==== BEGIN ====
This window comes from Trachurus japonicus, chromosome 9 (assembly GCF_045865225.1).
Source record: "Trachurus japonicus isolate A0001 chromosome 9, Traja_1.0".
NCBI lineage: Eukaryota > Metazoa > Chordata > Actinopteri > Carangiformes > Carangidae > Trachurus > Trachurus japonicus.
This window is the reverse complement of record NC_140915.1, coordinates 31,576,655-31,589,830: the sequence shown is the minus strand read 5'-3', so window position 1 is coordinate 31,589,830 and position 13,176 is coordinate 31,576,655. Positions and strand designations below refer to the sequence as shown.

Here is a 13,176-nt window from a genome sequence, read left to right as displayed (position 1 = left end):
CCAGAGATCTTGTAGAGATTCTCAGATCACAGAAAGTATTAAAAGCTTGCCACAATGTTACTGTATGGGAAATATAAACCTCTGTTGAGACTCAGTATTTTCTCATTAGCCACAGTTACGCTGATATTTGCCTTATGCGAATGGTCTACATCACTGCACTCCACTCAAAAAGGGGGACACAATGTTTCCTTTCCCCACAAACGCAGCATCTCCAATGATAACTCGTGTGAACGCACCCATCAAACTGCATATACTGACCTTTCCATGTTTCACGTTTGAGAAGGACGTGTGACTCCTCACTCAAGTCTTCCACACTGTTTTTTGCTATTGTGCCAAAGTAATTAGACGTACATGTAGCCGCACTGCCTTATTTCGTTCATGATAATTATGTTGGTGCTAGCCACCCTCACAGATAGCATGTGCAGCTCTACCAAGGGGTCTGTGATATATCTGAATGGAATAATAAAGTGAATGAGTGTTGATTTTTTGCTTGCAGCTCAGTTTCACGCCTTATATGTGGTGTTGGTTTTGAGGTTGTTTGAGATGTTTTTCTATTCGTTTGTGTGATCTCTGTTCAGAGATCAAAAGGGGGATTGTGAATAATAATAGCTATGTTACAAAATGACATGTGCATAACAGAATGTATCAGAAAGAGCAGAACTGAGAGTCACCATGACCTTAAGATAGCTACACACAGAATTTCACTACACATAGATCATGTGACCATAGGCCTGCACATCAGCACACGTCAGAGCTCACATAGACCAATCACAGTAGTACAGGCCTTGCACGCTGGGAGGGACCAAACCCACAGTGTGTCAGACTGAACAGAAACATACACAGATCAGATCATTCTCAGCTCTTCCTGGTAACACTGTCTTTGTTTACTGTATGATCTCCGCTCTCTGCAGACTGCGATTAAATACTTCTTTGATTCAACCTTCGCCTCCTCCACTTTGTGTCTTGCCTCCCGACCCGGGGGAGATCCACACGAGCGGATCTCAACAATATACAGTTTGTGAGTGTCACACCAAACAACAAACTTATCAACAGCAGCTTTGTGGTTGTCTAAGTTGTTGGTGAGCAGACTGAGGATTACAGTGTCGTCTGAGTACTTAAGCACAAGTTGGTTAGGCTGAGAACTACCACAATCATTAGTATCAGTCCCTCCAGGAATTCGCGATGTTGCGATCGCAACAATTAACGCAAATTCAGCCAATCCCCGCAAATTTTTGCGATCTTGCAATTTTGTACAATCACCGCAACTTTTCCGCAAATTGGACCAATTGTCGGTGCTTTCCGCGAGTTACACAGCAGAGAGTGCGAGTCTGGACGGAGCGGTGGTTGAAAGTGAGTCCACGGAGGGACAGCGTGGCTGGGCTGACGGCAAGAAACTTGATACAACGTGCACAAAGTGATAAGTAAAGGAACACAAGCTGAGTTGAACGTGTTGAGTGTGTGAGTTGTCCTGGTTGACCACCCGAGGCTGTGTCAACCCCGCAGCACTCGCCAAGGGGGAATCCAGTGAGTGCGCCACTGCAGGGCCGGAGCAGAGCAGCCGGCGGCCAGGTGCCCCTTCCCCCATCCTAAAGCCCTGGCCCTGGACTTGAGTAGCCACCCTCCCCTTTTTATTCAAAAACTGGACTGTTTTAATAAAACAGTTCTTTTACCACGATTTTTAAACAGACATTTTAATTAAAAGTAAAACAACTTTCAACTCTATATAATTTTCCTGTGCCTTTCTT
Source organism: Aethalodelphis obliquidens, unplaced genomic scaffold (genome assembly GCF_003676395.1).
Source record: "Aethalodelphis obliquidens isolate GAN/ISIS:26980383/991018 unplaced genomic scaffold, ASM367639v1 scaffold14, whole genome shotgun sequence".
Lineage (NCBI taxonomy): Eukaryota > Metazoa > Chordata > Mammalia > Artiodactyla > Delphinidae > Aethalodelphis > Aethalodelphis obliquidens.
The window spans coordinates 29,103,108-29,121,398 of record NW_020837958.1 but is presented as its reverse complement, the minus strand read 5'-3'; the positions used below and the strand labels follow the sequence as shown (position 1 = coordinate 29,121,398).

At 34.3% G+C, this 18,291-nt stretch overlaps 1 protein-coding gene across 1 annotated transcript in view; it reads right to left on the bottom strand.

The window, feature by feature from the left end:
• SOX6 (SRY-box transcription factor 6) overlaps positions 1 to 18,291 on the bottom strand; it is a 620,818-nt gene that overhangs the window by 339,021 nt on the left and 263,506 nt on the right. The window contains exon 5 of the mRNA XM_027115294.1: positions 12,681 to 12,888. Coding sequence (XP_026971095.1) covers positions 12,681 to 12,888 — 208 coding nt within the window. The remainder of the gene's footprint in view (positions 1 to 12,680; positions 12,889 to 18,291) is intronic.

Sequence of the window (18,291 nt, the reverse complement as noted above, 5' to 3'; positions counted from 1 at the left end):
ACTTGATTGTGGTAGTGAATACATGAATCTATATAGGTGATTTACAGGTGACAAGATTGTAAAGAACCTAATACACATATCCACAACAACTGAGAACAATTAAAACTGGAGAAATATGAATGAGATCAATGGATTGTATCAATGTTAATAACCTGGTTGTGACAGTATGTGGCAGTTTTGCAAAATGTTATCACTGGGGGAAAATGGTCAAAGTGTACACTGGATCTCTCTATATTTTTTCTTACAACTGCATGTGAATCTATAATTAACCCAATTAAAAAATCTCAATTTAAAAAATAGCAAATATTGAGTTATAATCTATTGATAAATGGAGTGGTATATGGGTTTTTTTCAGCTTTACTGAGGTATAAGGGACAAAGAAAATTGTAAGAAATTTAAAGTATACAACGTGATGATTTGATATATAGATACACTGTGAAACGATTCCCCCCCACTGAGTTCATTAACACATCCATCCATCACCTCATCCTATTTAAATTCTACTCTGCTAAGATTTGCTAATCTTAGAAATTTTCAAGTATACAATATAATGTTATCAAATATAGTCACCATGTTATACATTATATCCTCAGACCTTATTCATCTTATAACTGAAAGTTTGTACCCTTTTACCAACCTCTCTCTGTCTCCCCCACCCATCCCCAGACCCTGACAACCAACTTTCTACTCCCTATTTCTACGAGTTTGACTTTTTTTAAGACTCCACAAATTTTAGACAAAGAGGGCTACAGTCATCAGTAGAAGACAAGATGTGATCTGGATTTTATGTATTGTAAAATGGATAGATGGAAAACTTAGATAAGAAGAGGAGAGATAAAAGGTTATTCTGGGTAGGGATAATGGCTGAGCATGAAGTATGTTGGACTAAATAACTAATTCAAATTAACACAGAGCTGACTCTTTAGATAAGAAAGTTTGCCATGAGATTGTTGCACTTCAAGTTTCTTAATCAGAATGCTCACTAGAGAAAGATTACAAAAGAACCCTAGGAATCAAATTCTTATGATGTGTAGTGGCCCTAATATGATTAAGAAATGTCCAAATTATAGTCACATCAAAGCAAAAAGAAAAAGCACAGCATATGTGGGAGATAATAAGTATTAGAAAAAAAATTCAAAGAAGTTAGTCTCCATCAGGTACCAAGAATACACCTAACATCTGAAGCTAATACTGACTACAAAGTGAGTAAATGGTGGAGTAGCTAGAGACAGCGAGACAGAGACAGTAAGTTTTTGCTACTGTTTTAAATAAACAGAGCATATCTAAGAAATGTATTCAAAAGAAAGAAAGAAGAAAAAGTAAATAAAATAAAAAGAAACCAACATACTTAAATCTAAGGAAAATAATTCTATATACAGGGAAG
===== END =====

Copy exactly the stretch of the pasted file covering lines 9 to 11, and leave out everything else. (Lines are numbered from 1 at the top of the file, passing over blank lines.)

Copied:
Lineage (NCBI taxonomy): Eukaryota > Metazoa > Chordata > Mammalia > Artiodactyla > Delphinidae > Aethalodelphis > Aethalodelphis obliquidens.
The window spans coordinates 29,103,108-29,121,398 of record NW_020837958.1 but is presented as its reverse complement, the minus strand read 5'-3'; the positions used below and the strand labels follow the sequence as shown (position 1 = coordinate 29,121,398).

At 34.3% G+C, this 18,291-nt stretch overlaps 1 protein-coding gene across 1 annotated transcript in view; it reads right to left on the bottom strand.